Fooling yourself that you can perform in an area in which you have no talent can be as much problem as low Self Efficacy.
The general rule is to choose a career that draws on areas where you have potential.
Pursue interests where you have less potential as hobbies. Your improvements will still raise your Self Efficacy beliefs for your hobby. This will give you enjoyment and satisfaction even if your natural ability suggests you ought not base your career on that activity
Self Efficacy and career choice
Self Efficacy may apply to a very specific task, or it may apply to a domain of activities – such as Self Efficacy for Maths.
Developing Self Efficacy in a widely applicable subject area can open up many new career opportunities.
A new found competence in maths, science, or art enables you to pursue a wide range of careers.
Raising your Self Efficacy in a particular activity domain has the potential to change your life by opening up career possibilities you never believed were possible.
There are many examples of people who have changed their jobs from one industry to a completely different industry late in life.
Other people change their job roles to positions that require completely different skills.
Self-Efficacy and performance at work
The motivation to work
The idea of Self Efficacy helps us to better understand the concept of ‘motivation’.
Belief in what you are capable of doing influences how you choose to behave, how much effort you exert and the extent to which you persevere when things get tough.
If you do not believe you can succeed at a task, then you have little reason to try, as your efforts will be in vain.
However, if you have a strong sense of belief in your ability to perform a task, this will motivate you to exert effort and persevere even if the task is very difficult.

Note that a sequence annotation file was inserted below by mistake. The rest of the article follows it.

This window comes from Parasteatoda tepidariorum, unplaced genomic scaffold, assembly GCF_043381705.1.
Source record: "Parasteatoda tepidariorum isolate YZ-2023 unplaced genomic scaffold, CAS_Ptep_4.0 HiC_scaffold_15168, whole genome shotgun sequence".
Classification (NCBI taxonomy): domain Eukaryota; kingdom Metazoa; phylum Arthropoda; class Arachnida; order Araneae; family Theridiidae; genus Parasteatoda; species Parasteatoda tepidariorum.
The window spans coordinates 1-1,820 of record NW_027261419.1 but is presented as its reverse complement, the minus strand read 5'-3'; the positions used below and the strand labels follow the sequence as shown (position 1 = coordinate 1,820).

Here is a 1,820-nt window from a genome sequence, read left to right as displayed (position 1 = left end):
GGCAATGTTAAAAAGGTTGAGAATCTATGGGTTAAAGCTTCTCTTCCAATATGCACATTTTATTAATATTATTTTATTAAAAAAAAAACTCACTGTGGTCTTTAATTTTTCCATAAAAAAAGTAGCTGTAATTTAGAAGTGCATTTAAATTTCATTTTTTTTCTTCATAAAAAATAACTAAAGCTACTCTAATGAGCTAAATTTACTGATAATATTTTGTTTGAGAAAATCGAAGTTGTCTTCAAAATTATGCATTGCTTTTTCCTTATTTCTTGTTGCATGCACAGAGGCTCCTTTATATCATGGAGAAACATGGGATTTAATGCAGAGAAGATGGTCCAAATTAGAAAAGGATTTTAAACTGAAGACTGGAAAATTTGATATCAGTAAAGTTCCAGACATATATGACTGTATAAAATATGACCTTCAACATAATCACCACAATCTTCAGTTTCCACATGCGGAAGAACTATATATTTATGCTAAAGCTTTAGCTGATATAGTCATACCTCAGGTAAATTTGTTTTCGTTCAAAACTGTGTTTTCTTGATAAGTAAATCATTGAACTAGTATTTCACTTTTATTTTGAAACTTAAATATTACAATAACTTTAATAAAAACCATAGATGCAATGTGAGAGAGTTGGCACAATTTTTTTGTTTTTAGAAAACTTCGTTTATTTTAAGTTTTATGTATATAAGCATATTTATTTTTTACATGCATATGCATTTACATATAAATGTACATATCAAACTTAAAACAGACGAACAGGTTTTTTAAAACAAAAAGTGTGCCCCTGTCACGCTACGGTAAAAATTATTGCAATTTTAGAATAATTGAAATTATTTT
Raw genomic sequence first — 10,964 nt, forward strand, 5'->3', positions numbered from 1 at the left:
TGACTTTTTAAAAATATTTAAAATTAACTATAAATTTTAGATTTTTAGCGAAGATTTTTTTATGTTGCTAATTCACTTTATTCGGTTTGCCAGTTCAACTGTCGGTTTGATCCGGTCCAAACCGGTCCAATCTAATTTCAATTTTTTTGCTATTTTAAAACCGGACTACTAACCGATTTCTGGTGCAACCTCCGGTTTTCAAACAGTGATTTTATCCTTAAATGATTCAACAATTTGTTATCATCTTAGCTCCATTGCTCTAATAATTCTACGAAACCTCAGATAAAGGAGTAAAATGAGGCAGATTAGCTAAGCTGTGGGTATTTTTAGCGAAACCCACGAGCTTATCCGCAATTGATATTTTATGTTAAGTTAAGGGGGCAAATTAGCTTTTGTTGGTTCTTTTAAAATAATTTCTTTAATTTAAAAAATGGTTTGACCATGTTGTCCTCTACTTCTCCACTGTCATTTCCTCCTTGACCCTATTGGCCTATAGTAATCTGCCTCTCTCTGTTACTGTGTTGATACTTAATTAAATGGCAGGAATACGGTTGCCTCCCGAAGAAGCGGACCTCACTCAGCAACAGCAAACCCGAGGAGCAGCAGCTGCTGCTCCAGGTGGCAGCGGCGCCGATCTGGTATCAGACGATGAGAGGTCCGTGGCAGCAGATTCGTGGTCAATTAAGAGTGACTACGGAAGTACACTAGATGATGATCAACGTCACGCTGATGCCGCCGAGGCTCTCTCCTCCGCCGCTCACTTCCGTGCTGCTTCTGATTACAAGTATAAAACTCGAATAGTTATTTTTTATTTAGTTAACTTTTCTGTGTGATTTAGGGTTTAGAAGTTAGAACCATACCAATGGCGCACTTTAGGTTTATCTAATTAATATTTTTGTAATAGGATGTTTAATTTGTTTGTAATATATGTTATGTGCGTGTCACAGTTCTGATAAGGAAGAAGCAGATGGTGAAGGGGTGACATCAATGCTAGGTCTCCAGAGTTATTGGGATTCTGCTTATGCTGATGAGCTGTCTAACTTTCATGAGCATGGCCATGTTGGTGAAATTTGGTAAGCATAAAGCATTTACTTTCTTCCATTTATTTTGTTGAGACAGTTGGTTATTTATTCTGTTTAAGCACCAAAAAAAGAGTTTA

The idea of Self Efficacy therefore helps us to better understand the link between motivation and reward.
Motivation and incentives
In the workplace, managers become frustrated that various incentive schemes, or setting stretch goals seem not to improve performance.
In principle, people invest their efforts in activities that give them some pay-off.
However, if an employee (or employees) have low Self Efficacy for a task, incentives are of limited use.
Setting stretch goals to improve performance can further reduce Self Efficacy beliefs as inefficacious employees become further discouraged when they fail to meet those goals.
This suggests that in diagnosing performance problems, managers should analyse employees’ Self Efficacy, and consider what activities are necessary to raise those beliefs.
Self Efficacy at work: the scientific evidence
Self-Efficacy beliefs are critical in the workplace.
In 1998, Professors Alexander Stajkovic and Fred Luthans carried out a summary analysis of how Self Efficacy beliefs affect work performance.[ref]Stajkovic, A., Luthans, F. (1998) Self Efficacy and Work Related Performance: A Meta-analysis. Psychological Bulletin, Vol 124, No. 2, 240-261[/ref]
Based on a sample size of 21,626 people across one hundred and fourteen different research projects, they found the average productivity gain from efforts to improve Self Efficacy results in a twenty-eight percent increase in task performance.
Although this relationship between Self Efficacy and performance might seem obvious, the extent of the improvement in task performance compared with other scientifically researched forms of intervention is astonishing.[ref]see for example, chapter 4, p. 43 in Feser, C. (2011). Serial Innovators:Firms that Change the World, McKinsey & Company, New York: Wiley[/ref]
Self Efficacy interventions outstrip by a large margin the performance gains from:
- Goal Setting interventions (10% improvement)
- Feedback interventions (14% improvement)
- Specific Training combined with Feedback (17% improvement).
In contrast, interventions to increase Self Efficacy are associated with a 28% improvement in productivity.
It follows that if you want to raise the performance of your employees, invest in activities that raise their Self Efficacy beliefs.
Andy Milward Ph.D. is founder and principal of Milward, a consulting and research firm specialising in Strategic Leadership.
©Andy Milward and Milward: Consulting in Strategic Leadership: Latest Thinking, 2014-2015.